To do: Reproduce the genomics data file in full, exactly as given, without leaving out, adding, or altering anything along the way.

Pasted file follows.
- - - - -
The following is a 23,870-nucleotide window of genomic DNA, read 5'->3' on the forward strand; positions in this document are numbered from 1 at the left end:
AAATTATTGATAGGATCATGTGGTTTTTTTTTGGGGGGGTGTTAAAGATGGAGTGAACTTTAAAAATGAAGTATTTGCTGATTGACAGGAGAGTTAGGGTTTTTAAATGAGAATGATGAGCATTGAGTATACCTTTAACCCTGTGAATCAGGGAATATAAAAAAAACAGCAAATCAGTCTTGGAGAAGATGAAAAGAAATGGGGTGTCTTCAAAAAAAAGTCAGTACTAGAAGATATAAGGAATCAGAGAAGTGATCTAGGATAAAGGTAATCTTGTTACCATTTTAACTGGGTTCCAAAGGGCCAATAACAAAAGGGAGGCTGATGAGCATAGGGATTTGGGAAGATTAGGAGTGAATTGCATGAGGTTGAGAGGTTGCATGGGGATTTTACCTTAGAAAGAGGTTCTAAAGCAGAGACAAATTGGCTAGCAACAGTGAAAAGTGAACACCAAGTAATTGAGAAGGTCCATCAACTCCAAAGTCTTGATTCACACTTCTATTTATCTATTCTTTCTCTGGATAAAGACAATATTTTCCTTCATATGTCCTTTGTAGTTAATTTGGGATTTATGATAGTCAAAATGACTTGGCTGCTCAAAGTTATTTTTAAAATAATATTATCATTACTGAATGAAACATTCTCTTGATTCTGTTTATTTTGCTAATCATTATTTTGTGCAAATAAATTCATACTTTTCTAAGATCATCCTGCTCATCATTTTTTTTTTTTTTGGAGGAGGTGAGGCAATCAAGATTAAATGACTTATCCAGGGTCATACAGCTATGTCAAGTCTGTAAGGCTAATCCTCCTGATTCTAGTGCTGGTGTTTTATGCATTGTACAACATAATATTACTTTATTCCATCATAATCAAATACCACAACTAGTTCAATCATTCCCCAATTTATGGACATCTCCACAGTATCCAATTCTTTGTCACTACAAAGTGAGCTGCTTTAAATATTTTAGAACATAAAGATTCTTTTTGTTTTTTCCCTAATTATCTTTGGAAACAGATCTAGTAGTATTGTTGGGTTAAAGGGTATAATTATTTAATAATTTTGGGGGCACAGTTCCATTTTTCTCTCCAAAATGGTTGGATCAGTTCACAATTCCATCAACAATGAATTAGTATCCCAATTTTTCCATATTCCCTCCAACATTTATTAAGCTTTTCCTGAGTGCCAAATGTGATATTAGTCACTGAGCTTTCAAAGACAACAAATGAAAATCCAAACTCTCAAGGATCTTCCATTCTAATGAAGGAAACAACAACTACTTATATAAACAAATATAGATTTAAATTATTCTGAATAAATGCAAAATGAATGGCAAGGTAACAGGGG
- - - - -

The following is a 23,870-nucleotide window of genomic DNA, read 5'->3' on the forward strand; positions in this document are numbered from 1 at the left end:
AAATTATTGATAGGATCATGTGGTTTTTTTTTGGGGGGGTGTTAAAGATGGAGTGAACTTTAAAAATGAAGTATTTGCTGATTGACAGGAGAGTTAGGGTTTTTAAATGAGAATGATGAGCATTGAGTATACCTTTAACCCTGTGAATCAGGGAATATAAAAAAAACAGCAAATCAGTCTTGGAGAAGATGAAAAGAAATGGGGTGTCTTCAAAAAAAAGTCAGTACTAGAAGATATAAGGAATCAGAGAAGTGATCTAGGATAAAGGTAATCTTGTTACCATTTTAACTGGGTTCCAAAGGGCCAATAACAAAAGGGAGGCTGATGAGCATAGGGATTTGGGAAGATTAGGAGTGAATTGCATGAGGTTGAGAGGTTGCATGGGGATTTTACCTTAGAAAGAGGTTCTAAAGCAGAGACAAATTGGCTAGCAACAGTGAAAAGTGAACACCAAGTAATTGAGAAGGTCCATCAACTCCAAAGTCTTGATTCACACTTCTATTTATCTATTCTTTCTCTGGATAAAGACAATATTTTCCTTCATATGTCCTTTGTAGTTAATTTGGGATTTATGATAGTCAAAATGACTTGGCTGCTCAAAGTTATTTTTAAAATAATATTATCATTACTGAATGAAACATTCTCTTGATTCTGTTTATTTTGCTAATCATTATTTTGTGCAAATAAATTCATACTTTTCTAAGATCATCCTGCTCATCATTTTTTTTTTTTTTGGAGGAGGTGAGGCAATCAAGATTAAATGACTTATCCAGGGTCATACAGCTATGTCAAGTCTGTAAGGCTAATCCTCCTGATTCTAGTGCTGGTGTTTTATGCATTGTACAACATAATATTACTTTATTCCATCATAATCAAATACCACAACTAGTTCAATCATTCCCCAATTTATGGACATCTCCACAGTATCCAATTCTTTGTCACTACAAAGTGAGCTGCTTTAAATATTTTAGAACATAAAGATTCTTTTTGTTTTTTCCCTAATTATCTTTGGAAACAGATCTAGTAGTATTGTTGGGTTAAAGGGTATAATTATTTAATAATTTTGGGGGCACAGTTCCATTTTTCTCTCCAAAATGGTTGGATCAGTTCACAATTCCATCAACAATGAATTAGTATCCCAATTTTTCCATATTCCCTCCAACATTTATTAAGCTTTTCCTGAGTGCCAAATGTGATATTAGTCACTGAGCTTTCAAAGACAACAAATGAAAATCCAAACTCTCAAGGATCTTCCATTCTAATGAAGGAAACAACAACTACTTATATAAACAAATATAGATTTAAATTATTCTGAATAAATGCAAAATGAATGGCAAGGTAACAGGGG